By decision of the Pennsylvania Superior Court, Matthew R. Zwick, founding partner of Zwick Law, representing Elizabeth “Louise” Wells and her late husband, William Wells, prevailed on appeal, reversing the trial court’s decision regarding the application of the adverse possession doctrine in Pennsylvania. The Weible v. Wells decision (reported at 156 A.3d 1220) establishes and creates clear legal principles and guidelines for applying the doctrine of adverse possession in Pennsylvania.
In this case, the Superior Court was tasked with deciding whether the statutorily prescribed period to adversely possess land in Pennsylvania is tolled (paused) or started anew (reset) when property is owned and used for a public purpose by political subdivisions (i.e., counties, townships, boroughs, etc.) during the 21-year statute of limitations for the title owner of the land to file an ejectment action against the adverse possessor. The Superior Court, agreeing fully with Attorney Zwick, held that the 21-year statutory period was merely tolled, and did not completely reset, under the circumstances presented in this case.
This civil case was commenced by Rodger Weible, Louise’s next door neighbor, in August 2009, when Weible filed a complaint in ejectment against Louise and her husband, arguing that the Wellses installed landscaping and a driveway that allegedly encroached upon a portion of Weible’s yard.
Louise and her husband purchased their home in Reynoldsville, Pennsylvania, in August 1965. Thereafter, the Wellses caused landscaping and a driveway to be installed at their residence in 1974 and 1979, respectively. The Wellses’ landscaping and driveway remained in substantially the same condition and configuration from the respective dates of installation through the time of trial in September 2015 (and as of the date of this article).
From May 30, 1995 through December 22, 1998, the property now owned by Weible was owned by Jefferson County and Clearfield County, political subdivisions of the Commonwealth of Pennsylvania, operating through the Clearfield-Jefferson Mental Health/Mental Retardation Program. Weible purchased the property from Jefferson and Clearfield Counties by deed dated December 22, 1998.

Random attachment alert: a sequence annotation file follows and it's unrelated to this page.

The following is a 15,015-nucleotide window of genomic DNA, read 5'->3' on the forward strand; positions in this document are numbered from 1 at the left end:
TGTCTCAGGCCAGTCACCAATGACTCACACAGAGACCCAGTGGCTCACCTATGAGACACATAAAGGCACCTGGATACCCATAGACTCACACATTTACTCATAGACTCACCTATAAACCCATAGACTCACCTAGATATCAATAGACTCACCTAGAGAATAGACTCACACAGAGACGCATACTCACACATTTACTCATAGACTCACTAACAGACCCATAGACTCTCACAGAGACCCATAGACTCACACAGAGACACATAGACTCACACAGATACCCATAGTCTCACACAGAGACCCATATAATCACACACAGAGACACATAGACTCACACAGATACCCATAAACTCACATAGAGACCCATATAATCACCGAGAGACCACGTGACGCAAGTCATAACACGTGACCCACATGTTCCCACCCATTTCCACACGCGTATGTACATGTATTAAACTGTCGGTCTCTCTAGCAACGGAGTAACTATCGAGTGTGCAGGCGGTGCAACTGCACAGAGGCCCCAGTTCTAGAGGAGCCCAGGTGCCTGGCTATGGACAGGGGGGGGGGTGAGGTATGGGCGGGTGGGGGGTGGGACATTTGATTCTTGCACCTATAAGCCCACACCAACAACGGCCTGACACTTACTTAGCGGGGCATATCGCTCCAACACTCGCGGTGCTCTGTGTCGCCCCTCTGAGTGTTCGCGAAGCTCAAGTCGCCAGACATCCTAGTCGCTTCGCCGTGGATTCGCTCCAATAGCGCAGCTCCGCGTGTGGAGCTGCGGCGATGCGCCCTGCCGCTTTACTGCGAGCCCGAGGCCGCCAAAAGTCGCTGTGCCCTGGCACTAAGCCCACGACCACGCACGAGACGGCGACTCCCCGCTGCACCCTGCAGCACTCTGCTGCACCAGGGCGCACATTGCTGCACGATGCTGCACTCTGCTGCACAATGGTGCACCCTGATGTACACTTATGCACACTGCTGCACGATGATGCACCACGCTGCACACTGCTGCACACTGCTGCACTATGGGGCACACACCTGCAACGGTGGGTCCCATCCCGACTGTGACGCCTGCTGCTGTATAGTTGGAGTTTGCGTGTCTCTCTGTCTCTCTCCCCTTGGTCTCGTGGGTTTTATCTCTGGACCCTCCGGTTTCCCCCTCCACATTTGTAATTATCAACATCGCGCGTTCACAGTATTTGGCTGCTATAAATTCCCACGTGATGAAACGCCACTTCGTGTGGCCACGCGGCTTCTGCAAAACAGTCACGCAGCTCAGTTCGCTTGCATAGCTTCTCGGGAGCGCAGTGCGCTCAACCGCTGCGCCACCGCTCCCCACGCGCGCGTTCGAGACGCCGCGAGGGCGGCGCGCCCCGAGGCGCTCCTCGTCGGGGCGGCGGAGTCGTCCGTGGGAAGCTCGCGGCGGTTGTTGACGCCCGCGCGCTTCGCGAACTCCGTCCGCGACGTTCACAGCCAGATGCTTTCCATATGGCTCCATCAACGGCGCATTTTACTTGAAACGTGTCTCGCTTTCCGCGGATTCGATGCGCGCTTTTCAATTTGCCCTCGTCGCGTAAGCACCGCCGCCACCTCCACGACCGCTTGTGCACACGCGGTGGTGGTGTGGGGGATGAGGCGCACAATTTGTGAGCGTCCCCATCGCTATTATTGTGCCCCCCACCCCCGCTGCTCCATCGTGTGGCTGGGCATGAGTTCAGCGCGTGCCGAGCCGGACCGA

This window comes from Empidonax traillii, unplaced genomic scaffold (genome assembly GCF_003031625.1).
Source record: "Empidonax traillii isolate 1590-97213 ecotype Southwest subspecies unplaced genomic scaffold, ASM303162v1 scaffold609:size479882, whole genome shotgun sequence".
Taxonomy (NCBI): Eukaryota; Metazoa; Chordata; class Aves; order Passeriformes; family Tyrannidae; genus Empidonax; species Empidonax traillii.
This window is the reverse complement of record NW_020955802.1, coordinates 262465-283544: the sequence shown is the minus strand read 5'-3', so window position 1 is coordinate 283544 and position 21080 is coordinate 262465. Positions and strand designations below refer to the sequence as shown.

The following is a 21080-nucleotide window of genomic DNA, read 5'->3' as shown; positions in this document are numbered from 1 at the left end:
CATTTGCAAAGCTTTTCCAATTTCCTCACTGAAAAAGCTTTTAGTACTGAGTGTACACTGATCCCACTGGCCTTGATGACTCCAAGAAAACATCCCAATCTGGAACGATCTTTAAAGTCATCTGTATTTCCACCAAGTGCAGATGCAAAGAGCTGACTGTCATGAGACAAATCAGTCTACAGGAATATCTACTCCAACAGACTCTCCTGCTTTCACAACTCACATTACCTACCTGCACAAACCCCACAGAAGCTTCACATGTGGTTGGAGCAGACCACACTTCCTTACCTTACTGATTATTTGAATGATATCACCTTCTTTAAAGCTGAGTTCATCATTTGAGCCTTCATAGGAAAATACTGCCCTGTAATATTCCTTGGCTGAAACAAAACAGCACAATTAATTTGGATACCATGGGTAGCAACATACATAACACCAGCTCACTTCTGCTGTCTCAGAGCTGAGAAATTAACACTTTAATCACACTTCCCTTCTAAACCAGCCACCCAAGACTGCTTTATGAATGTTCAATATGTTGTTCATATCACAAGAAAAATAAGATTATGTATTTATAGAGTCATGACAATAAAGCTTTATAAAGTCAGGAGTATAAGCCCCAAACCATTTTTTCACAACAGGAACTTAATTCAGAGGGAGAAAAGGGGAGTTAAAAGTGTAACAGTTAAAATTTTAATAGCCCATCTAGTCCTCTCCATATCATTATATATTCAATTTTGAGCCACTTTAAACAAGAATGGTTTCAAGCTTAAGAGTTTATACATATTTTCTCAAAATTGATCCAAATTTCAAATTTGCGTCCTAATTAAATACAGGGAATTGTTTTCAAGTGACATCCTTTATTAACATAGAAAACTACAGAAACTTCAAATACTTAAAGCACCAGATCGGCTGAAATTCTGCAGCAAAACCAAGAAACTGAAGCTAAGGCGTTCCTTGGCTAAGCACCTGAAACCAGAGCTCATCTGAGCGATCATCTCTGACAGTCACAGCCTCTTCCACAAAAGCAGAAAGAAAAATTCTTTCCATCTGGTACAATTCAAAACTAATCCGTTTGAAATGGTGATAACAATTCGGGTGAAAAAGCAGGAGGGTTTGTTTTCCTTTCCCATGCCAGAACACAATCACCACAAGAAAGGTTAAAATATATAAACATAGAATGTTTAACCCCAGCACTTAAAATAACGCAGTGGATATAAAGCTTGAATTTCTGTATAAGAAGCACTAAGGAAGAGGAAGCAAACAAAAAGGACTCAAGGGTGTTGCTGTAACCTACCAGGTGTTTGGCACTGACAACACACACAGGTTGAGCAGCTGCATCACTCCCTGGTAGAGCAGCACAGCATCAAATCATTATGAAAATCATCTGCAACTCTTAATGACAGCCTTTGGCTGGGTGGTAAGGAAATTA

The Wellses and Weible lived next to each other without incident until 2008. In 2008, a tree fell and caused damage to powerlines surrounding the residential lots. Louise and her husband offered to pay the Borough of Reynoldsville to repair the powerlines; however, they were informed that the fallen tree had come from Weible’s property and that they were not responsible for the cost of repairs. After the Borough attempted to collect payment from Weible for the damage, Weible hired a local surveyor to survey his property to delineate the boundary line between his lot and the lot owned by the Wellses. When Weible discovered that the Wellses’ landscaping and driveway appeared to encroach upon property that he believed he owned, Weible requested that the Wellses remove the landscaping. The instant legal battle ensued.
The Trial Court Proceedings
Weible’s civil complaint was intended to eject, or remove, the Wellses and their landscaping and driveway from the disputed property. The Wellses raised the defense of adverse possession and countersued Weible asserting ownership of the property in question by virtue of adverse possession. After a non-jury trial on September 11, 2015, the trial court of Jefferson County, Pennsylvania, found that, because Weible had received his residential lot from a political subdivision (i.e., Jefferson and Clearfield Counties), the Wellses were required to establish their exclusive, adverse possession of the property for 21 years from the date of conveyance from the Counties to Weible in 1998.